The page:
Further Reading

Bolnick DI, Svanback R, Fordyce JA, et al. (2003) The ecology of Individuals: Incidence and implications of individual specialization. American Naturalist 161: 1-28. Bolnick DI, Yang LH, Fordyce JA, etal. (2002) Measuring individual-level trophic specialization. Ecology 83: 2936-2941. Estes JA, Riedman ML, Staedler MM, Tinker MT, and Lyon BE (2003) Individual variation in prey selection by sea otters: Patterns, causes and implications. Journal of Animal Ecology 72: 144-155. Lewis AC (1986) Memory constraints and flower choice Pieris rapae.

Science 232: 863-864. Polis G (1984) Age structure component of niche width and intraspecific resource partitioning: Can age groups function as ecological species? American Naturalist 123: 541-564. Roughgarden J (1972) Evolution of niche width. American Naturalist 106: 683-718.

Shine R (1989) Ecological causes for the evolution of sexual dimorphism: A review of the evidence. Quarterly Review of Biology 64: 419-461.

Shine R (1991) Intersexual dietary divergence and the evolution of sexual dimorphism in snakes. American Naturalist 138: 103-122. Skulason S and Smith TB (1995) Resource polymorphisms in vertebrates. Trends in Ecology and Evolution 10: 366-370. Stephen DW and Krebs JR (1986) Foraging Theory. Princeton, NJ:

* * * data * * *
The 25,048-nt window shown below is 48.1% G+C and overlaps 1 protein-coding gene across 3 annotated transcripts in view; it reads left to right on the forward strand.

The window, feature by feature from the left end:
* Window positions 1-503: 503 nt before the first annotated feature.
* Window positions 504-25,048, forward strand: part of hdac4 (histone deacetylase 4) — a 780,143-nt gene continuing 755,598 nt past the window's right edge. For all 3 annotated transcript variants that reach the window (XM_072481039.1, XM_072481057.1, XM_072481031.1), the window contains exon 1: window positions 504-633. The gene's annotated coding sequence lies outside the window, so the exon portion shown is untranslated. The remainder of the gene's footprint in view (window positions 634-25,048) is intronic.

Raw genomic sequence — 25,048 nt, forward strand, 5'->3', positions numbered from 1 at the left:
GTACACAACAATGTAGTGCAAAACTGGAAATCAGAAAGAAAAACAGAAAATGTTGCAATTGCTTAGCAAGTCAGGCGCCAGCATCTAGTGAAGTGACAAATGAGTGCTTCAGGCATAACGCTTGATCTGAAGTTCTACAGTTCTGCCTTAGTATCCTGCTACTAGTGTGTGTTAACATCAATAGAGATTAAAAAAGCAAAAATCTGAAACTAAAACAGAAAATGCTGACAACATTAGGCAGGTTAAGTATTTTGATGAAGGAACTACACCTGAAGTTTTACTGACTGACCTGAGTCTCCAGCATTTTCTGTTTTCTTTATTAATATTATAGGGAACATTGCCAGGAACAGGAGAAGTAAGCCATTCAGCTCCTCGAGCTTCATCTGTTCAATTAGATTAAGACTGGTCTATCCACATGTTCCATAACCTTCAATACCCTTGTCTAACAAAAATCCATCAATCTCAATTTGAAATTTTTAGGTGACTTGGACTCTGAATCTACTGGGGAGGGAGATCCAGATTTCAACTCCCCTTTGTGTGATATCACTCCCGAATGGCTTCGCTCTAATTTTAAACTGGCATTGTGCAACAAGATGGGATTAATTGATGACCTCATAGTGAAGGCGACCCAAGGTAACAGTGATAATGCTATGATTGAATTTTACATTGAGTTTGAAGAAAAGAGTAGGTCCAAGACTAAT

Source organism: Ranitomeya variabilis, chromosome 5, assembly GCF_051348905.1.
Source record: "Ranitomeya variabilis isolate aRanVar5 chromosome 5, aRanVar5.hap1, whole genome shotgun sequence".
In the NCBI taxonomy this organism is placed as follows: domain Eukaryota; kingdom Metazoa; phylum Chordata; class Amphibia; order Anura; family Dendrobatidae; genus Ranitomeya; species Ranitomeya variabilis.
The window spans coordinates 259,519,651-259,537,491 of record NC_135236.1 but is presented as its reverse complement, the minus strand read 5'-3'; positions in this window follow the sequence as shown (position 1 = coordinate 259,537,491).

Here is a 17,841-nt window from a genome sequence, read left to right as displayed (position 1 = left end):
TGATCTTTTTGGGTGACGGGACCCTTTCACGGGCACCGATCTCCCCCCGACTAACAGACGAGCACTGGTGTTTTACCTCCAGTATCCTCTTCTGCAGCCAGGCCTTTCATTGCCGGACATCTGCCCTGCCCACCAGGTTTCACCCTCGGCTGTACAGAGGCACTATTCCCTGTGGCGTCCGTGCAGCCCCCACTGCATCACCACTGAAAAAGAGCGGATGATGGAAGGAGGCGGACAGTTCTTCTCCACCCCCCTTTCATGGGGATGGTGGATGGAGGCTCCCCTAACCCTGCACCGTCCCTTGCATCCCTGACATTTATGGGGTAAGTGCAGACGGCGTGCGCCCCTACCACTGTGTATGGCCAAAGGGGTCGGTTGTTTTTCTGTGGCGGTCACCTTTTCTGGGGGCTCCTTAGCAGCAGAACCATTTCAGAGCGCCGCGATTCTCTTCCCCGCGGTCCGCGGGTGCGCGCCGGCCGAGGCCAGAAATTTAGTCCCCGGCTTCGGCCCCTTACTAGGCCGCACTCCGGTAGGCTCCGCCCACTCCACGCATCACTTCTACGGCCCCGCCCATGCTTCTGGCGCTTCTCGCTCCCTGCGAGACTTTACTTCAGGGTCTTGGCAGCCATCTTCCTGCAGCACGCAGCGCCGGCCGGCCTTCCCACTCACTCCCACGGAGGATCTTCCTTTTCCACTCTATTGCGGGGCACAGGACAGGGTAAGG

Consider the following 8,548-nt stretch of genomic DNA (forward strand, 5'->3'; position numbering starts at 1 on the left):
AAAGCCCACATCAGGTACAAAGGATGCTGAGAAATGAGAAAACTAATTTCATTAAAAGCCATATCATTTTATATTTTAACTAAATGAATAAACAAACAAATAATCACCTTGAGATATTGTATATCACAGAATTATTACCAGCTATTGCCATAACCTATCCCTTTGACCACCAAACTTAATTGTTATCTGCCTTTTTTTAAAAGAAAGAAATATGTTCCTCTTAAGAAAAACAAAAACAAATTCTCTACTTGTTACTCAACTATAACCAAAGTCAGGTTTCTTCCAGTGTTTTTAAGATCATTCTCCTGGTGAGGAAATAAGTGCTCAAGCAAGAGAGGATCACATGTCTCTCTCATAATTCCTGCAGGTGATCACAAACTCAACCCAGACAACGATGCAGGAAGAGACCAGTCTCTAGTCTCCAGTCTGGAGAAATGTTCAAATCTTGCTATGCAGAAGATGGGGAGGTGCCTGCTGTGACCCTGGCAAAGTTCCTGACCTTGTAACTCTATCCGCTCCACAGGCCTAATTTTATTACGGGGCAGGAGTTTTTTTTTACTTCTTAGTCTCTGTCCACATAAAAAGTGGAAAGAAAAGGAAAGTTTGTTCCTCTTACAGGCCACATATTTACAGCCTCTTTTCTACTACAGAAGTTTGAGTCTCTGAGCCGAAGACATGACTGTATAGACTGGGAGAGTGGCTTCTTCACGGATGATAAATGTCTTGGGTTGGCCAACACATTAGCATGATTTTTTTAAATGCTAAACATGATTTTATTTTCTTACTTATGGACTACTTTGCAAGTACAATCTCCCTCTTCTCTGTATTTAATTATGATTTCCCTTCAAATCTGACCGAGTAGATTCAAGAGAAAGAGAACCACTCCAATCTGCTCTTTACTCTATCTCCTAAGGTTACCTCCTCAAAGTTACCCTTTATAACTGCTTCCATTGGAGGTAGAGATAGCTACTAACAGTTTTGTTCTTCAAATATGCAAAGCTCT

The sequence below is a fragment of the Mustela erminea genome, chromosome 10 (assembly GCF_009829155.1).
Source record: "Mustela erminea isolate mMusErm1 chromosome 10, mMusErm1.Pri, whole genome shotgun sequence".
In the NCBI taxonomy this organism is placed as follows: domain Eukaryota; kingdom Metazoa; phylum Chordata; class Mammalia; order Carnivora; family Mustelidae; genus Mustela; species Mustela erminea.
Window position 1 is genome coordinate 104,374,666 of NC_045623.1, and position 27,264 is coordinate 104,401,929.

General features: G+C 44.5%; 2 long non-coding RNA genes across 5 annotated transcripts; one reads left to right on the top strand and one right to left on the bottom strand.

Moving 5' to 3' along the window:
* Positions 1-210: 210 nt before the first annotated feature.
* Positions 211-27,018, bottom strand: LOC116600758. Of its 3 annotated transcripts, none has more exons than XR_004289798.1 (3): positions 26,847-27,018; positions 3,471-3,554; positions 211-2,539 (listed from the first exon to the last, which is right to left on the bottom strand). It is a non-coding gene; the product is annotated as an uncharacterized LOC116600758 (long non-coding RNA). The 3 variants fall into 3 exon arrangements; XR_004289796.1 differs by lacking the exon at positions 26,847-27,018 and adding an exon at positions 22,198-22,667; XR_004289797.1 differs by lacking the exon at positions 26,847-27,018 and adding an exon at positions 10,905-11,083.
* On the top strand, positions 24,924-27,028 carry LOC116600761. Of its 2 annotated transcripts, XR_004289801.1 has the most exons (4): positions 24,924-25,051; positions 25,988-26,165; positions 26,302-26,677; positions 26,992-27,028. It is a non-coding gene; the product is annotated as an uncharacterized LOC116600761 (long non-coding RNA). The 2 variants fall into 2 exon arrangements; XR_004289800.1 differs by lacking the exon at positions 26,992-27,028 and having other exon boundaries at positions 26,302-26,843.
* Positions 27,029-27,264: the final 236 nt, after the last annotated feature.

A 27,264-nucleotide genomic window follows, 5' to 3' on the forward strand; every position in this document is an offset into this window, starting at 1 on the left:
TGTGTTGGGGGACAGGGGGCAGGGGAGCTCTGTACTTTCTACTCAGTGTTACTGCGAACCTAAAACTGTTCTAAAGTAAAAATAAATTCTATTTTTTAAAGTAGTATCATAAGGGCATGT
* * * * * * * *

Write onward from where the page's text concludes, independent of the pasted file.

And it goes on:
Princeton University Press. Sutherland WJ, Ens BJ, Goss-Custard JD, and Hulscher JB (1996) Specialization. In: Goss-Custard JD (ed.) The Oystercatcher, pp. 105-132. New York: Oxford University Press. Svanback R and Bolnick DI (2007) Intraspecific competition drives increased resource use diversity within a natural population. Proceedings of the Royal Society B 274: 839-844. Svanback R and Persson L (2004) Individual specialization, niche width and population dynamics: Implications for trophic polymorphisms. Journal of Animal Ecology 73: 973-982. Taper ML and Case TJ (1985) Quantitative genetic models for the coevolution of character displacement. Ecology 66: 355-371. Werner TK and Sherry TW (1987) Behavioral feeding specialization in Pinaroloxias inornata, the 'Darwin's finch' of Cocos Island, Costa Rica. Proceedings of the National Academy of Sciences of the United States of America 84: 5506-5510.

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